Etsy - SwiftUI - UIKit - Modularity - VIPER -

Etsy's Journey with Tuist: A Deep Dive into Modularity and Rapid Iteration

Etsy evolves its decade-long monolithic iOS app with Tuist, paving the way for modular development. With nearly 50 iOS engineers, they leverage Tuist for streamlined module creation and emphasize a unified approach to architecture. Transitioning to SwiftUI and adopting Preview Driven Development, Etsy champions rapid iteration, testability, and consistent quality. Their tech journey reflects innovation at its best.

Interviewee: Mike Simons, Staff iOS Engineer, Etsy

Etsy, a global marketplace for handmade, vintage, and creative goods has consistently been exploring innovative ways to refine our craft. Historically, this commitment has translated into practices like seamless continuous deployment for both web and mobile applications, along with the implementation of blameless post-mortems. Today, they embody this commitment by embracing Tuist and the principles of modularity, driving them forward in their pursuit of engineering excellence. With a substantial iOS engineering team and a history spanning a decade with a monolithic app, Etsy’s recent shift towards modularity presents an intriguing case study. It demonstrates how Tuist plays a pivotal role in facilitating this transformation and expanding their iOS project.

Organization and Team Structure

Could you shed light on the current composition and structure of Etsy’s iOS team, particularly focusing on its size and functionality?

Our iOS team at Etsy is growing towards 50 engineers, where ~25% are primarily focused on platform support for the remaining 75%, who are distributed across various product teams. These product teams are quite dynamic, blending the expertise of product managers, designers, and engineers from other platforms to function seamlessly.

Development Environment

How does Etsy’s iOS team manage the development environment and reduce barriers to code commits?

We are deeply invested in making the development environment as friendly and barrier-free as possible. We place a huge emphasis on automating most of the machine setup so that developers can start building and running projects almost instantly. Although Xcode is fundamental, other tools like Fastlane significantly aid in CI orchestration and certificate management. Additionally, we maintain an in-house Swift CLI package to build custom CI functionalities, manage build logs, and interact with Google Cloud for screenshot testing, among other tasks. After a basic installation, scripts automate the rest, ensuring that tools like Tuist and Ruby, specified in their .ruby_version file, are properly set up.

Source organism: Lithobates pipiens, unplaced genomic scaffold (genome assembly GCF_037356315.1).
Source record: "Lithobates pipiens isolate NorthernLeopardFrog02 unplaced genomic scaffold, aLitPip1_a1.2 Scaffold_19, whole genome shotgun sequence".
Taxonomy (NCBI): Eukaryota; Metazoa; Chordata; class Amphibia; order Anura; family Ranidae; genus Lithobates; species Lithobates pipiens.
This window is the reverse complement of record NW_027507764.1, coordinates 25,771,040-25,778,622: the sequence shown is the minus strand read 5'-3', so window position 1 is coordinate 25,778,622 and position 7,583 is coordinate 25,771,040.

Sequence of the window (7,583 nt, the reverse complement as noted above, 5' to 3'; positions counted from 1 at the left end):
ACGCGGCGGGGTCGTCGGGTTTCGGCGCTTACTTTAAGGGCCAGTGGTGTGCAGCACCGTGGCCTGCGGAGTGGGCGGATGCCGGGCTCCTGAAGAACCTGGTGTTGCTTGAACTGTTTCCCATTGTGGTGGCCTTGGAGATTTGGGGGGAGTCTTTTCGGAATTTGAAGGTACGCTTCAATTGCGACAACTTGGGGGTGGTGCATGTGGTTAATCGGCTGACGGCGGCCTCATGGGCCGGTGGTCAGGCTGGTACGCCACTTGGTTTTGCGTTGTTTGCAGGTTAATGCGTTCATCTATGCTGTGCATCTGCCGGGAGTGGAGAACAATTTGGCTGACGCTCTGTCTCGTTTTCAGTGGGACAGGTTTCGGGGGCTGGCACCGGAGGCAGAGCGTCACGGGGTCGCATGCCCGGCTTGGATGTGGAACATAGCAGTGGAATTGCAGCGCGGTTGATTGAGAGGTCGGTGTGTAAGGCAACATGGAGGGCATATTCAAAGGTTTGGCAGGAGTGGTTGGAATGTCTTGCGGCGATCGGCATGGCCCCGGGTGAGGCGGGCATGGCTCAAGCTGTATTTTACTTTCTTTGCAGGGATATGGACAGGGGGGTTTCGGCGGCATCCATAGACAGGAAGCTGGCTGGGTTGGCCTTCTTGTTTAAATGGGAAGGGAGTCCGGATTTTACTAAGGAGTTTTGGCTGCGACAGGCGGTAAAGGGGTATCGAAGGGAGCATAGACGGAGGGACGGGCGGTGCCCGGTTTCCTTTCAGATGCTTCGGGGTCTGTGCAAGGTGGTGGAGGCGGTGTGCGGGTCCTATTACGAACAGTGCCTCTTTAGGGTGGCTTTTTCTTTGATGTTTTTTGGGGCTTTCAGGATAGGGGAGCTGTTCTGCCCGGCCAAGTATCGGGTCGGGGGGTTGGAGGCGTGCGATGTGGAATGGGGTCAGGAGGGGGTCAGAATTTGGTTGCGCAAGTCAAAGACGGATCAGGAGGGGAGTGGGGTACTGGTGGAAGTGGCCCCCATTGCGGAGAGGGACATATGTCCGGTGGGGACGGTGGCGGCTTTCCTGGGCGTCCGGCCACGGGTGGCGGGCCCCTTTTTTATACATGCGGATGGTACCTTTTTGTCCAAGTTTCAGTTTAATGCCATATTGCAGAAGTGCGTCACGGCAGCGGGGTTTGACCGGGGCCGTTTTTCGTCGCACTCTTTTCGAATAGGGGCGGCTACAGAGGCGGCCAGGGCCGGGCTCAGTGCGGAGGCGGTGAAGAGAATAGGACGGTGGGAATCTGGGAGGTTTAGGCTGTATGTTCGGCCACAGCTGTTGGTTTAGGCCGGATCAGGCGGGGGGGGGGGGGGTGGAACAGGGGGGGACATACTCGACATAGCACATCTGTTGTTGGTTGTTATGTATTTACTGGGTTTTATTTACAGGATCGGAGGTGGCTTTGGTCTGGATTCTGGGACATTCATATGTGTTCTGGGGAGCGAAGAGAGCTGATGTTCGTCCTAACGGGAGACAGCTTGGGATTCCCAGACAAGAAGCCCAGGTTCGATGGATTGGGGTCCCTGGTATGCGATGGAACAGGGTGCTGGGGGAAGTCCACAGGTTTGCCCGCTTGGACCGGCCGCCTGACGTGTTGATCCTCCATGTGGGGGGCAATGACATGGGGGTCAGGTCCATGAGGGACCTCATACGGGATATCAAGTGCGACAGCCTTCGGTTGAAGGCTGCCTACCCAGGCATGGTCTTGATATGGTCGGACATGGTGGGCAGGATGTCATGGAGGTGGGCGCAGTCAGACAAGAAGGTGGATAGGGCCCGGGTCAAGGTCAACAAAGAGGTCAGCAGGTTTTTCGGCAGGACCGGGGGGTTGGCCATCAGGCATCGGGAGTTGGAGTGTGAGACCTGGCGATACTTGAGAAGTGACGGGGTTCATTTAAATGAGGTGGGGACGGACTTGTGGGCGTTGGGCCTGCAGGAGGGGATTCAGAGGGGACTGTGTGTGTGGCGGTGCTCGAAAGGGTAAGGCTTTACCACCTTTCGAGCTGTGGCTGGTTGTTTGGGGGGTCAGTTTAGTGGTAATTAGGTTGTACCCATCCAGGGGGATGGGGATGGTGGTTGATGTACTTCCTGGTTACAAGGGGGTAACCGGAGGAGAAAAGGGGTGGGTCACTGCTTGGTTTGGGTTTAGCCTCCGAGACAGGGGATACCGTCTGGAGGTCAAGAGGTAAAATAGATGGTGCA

Project Architecture: From Monolith to Modules

Tuist’s Role in Modularity

Could you elaborate on how Tuist has influenced Etsy’s modular development and its impact on engineer contribution to architecture?

Our iOS app was a monolith for nearly a decade. As we scaled, modularity became essential. Today, our transition is well underway, moving from a single block to a component-based architecture. The journey began with just five modules, but today we boast 35 modules, with more in the pipeline.

We promote a democratic approach where any engineer can contribute to the architecture or introduce new modules. Through what we describe as a “conversational approach to architecture,” we aim to align individual decisions with larger architectural goals.

Tuist became an integral part of our modularity journey. It empowered any engineer, irrespective of their experience with Apple frameworks or dependency management, to create a module. With Tuist’s swift interface, the complexity of framework creation and dependency management became a thing of the past, allowing engineers to center their attention on the business domain problems.

One thing we hope for is more customizability from Tuist, like defining custom focus modes. This would simplify tasks for engineers and abstract away unnecessary implementation details.

Tuist empowered any engineer, irrespective of their experience with Apple frameworks or dependency management, to create a module.

Leveraging Tuist’s Project Description Helpers

How does Etsy ensure consistent and streamlined module creation?

To streamline the creation of modules, we devised a Module protocol. It provides a blueprint for engineers to follow, and it also offers default functionalities for things like test targets and demo apps. This standardized approach ensures uniformity while also providing flexibility for custom implementations.